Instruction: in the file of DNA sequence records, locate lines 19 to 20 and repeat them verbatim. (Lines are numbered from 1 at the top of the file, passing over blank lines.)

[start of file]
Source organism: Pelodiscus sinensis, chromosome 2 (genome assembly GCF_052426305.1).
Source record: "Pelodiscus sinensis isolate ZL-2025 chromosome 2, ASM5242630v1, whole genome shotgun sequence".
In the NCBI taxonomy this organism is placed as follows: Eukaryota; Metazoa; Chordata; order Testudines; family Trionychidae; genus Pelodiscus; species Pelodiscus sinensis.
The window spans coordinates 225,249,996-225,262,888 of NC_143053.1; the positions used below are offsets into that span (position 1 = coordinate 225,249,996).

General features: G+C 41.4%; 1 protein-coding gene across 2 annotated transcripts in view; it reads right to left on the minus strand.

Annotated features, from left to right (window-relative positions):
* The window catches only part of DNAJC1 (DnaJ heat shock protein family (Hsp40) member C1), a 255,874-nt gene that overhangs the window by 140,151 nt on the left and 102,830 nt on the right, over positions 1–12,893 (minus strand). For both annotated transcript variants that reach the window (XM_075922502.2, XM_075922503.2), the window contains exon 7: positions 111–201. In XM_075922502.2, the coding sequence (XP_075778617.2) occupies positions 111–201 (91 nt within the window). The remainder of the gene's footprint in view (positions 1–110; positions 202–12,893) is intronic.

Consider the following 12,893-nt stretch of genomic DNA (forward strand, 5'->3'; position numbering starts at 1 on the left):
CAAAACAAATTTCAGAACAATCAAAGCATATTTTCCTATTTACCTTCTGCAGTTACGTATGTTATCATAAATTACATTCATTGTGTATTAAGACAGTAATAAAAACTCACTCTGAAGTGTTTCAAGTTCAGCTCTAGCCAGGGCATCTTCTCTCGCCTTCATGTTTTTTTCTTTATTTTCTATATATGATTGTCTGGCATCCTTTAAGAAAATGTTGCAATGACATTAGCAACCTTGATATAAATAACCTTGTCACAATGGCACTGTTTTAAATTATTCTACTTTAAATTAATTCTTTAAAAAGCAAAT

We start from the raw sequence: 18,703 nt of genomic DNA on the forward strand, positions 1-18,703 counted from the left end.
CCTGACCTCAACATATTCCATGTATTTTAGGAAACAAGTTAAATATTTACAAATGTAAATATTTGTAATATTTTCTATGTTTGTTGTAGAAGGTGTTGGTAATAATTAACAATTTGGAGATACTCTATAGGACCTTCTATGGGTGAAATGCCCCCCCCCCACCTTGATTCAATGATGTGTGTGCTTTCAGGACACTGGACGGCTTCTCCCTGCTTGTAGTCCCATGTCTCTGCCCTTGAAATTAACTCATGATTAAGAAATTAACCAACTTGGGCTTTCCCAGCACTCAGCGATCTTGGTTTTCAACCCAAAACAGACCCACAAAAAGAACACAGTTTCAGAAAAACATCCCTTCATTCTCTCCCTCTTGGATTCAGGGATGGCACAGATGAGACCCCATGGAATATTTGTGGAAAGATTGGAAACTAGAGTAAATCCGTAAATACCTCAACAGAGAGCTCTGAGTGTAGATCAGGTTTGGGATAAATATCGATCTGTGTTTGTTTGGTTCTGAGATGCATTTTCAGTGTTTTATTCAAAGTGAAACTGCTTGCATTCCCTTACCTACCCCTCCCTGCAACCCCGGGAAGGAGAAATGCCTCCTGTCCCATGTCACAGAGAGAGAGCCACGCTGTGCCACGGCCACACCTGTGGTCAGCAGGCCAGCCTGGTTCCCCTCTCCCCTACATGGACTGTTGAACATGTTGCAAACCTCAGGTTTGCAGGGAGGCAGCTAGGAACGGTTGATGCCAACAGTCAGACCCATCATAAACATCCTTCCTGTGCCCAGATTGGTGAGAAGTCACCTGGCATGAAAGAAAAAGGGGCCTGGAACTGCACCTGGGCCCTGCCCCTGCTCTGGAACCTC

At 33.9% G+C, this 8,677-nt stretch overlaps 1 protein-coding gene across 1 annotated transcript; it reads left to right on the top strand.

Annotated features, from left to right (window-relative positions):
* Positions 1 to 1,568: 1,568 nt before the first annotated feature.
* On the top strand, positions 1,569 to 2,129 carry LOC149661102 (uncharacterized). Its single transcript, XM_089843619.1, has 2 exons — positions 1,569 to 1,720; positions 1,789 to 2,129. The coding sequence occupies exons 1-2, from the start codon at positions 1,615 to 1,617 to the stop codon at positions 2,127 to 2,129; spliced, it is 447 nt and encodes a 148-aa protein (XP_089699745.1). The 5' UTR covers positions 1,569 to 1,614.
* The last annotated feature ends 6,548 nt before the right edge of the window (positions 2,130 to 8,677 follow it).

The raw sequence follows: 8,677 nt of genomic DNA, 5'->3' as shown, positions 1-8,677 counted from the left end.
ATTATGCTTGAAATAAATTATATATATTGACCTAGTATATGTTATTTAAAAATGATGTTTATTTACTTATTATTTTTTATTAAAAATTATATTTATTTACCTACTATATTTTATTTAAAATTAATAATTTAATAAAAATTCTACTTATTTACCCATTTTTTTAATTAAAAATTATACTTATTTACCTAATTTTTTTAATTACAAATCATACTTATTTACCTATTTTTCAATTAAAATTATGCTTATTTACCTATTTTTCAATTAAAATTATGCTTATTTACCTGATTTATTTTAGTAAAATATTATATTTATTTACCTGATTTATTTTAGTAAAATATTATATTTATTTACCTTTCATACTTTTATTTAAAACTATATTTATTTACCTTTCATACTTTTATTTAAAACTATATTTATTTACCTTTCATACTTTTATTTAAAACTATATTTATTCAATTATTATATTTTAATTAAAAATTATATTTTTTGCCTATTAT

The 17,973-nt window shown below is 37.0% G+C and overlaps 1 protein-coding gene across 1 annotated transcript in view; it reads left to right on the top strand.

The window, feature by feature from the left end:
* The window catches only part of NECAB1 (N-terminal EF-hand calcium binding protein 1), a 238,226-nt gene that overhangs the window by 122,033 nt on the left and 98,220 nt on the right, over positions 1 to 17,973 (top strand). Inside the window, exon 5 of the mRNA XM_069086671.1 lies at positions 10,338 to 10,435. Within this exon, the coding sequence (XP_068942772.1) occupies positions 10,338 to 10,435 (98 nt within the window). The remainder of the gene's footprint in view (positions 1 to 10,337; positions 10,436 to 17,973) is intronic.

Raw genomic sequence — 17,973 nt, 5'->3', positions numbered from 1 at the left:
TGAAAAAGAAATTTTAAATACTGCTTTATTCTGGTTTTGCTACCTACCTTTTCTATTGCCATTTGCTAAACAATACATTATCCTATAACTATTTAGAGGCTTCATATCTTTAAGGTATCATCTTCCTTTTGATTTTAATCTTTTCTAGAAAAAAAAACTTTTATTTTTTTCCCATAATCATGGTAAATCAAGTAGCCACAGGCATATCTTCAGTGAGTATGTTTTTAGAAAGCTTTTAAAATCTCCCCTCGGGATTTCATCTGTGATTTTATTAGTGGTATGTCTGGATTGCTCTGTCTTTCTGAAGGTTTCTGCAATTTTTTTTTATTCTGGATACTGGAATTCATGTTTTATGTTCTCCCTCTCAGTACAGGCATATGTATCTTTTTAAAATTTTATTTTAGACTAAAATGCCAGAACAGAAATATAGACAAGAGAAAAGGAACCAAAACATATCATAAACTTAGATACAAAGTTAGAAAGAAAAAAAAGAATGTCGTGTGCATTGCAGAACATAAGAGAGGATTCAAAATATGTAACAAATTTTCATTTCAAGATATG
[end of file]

The 17,973-nt window shown below is 37.0% G+C and overlaps 1 protein-coding gene across 1 annotated transcript in view; it reads left to right on the top strand.

The window, feature by feature from the left end: